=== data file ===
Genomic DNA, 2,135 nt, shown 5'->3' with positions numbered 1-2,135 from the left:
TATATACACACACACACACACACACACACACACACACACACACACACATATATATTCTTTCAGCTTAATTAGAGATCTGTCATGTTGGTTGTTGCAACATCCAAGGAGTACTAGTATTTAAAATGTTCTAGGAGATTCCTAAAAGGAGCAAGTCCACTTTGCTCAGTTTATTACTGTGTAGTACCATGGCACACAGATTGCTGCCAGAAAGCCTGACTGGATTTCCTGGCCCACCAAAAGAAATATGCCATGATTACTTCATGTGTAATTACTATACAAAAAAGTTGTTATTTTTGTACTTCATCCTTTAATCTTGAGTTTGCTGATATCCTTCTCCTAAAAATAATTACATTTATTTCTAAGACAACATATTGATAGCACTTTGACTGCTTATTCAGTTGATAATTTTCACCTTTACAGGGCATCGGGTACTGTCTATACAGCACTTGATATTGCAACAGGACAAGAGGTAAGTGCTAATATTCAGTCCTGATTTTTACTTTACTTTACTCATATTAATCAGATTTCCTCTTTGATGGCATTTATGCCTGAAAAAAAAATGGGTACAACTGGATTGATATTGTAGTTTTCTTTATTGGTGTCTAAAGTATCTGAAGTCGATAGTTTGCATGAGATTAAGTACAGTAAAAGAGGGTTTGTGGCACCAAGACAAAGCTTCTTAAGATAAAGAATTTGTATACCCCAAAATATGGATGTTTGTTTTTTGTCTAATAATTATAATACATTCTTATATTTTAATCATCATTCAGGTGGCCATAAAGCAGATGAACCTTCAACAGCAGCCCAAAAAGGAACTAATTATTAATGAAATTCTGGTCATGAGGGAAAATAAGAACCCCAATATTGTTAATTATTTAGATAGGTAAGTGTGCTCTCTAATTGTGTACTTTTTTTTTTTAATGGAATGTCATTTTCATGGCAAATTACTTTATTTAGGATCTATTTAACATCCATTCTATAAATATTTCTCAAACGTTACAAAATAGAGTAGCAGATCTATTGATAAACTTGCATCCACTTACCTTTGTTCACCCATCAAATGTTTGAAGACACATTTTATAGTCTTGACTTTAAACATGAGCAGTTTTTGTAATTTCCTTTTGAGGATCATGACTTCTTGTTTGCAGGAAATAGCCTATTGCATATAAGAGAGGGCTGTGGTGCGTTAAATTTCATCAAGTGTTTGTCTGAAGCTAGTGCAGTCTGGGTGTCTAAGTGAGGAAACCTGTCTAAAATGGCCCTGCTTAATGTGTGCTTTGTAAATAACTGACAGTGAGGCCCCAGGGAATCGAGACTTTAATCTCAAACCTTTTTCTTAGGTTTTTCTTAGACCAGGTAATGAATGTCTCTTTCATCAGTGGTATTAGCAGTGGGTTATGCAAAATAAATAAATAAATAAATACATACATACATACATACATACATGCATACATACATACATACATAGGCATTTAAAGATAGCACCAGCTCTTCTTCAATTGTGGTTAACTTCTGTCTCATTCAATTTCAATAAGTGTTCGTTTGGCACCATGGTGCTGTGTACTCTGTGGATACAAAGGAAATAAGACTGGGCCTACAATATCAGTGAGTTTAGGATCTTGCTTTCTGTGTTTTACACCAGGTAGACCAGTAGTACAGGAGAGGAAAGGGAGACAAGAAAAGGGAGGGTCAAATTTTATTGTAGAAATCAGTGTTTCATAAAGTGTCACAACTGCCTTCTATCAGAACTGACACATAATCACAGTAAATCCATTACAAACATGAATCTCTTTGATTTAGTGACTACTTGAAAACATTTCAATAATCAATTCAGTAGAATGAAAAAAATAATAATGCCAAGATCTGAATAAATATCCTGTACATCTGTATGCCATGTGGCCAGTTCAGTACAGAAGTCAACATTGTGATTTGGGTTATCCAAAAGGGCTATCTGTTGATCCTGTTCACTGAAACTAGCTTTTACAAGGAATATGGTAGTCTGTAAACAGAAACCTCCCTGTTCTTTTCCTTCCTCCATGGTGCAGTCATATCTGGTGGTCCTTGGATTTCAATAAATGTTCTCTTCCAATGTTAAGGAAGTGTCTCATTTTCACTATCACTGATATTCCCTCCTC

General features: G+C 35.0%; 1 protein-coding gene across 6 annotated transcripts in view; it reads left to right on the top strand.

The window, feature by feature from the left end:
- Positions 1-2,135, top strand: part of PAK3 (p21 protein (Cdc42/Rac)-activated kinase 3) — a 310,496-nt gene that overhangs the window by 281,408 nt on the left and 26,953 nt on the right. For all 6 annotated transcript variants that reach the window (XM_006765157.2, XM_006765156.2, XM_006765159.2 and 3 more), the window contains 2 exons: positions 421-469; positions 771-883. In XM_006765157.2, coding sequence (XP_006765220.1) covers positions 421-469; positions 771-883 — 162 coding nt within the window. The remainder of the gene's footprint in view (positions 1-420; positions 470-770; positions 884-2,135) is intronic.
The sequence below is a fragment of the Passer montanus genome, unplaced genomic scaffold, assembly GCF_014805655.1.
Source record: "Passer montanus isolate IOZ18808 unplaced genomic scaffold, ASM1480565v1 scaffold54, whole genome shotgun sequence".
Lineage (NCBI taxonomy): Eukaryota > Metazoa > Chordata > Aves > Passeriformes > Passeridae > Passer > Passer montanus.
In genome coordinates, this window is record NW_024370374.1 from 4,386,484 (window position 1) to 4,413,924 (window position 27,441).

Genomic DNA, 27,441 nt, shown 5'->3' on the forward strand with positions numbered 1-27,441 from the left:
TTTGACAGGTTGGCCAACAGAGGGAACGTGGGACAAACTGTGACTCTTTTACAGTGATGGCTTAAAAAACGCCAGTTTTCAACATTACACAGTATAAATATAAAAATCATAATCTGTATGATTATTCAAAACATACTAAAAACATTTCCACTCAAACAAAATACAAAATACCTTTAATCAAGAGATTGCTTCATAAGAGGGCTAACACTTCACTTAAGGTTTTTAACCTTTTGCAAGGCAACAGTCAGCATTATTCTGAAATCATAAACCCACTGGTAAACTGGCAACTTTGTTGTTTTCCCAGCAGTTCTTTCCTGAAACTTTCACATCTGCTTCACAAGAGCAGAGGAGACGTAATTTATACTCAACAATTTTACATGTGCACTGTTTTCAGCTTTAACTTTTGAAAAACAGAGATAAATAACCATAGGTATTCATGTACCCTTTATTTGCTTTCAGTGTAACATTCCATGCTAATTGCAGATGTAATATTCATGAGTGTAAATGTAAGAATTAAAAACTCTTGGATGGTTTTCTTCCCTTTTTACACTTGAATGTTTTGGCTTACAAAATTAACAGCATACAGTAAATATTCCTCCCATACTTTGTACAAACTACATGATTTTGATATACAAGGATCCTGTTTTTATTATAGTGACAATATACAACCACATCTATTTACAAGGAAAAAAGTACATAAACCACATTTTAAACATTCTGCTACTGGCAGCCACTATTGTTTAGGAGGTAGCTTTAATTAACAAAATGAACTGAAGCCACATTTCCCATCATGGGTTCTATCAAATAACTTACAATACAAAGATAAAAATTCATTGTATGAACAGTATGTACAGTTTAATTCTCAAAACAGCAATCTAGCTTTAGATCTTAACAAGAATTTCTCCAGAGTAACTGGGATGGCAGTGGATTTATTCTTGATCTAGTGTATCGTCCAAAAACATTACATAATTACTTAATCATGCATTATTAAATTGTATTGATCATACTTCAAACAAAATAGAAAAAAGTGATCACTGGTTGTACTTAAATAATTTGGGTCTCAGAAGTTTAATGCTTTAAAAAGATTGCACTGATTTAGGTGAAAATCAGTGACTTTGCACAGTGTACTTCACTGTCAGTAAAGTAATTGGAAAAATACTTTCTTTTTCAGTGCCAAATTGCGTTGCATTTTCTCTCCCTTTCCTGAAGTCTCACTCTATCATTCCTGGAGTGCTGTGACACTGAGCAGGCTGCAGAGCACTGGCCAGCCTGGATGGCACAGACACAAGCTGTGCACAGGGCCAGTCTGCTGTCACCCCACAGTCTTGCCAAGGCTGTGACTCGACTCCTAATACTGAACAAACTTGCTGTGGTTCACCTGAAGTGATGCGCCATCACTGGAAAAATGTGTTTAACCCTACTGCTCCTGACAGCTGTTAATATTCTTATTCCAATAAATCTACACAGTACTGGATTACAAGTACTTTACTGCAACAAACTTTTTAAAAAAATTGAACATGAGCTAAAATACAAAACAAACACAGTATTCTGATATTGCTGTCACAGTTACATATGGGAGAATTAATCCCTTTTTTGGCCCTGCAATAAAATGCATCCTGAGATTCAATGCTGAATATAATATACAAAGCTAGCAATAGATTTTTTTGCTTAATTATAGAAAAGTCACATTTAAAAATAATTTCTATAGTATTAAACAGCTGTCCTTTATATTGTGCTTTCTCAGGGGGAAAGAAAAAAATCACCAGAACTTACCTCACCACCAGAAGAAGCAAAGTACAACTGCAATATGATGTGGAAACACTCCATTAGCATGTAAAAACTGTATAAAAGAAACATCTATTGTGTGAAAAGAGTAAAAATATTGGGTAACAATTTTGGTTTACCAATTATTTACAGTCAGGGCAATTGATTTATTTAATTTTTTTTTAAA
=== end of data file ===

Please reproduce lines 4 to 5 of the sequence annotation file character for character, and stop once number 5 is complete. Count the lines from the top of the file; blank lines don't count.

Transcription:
The window, feature by feature from the left end:
- Positions 1-2,135, top strand: part of PAK3 (p21 protein (Cdc42/Rac)-activated kinase 3) — a 310,496-nt gene that overhangs the window by 281,408 nt on the left and 26,953 nt on the right. For all 6 annotated transcript variants that reach the window (XM_006765157.2, XM_006765156.2, XM_006765159.2 and 3 more), the window contains 2 exons: positions 421-469; positions 771-883. In XM_006765157.2, coding sequence (XP_006765220.1) covers positions 421-469; positions 771-883 — 162 coding nt within the window. The remainder of the gene's footprint in view (positions 1-420; positions 470-770; positions 884-2,135) is intronic.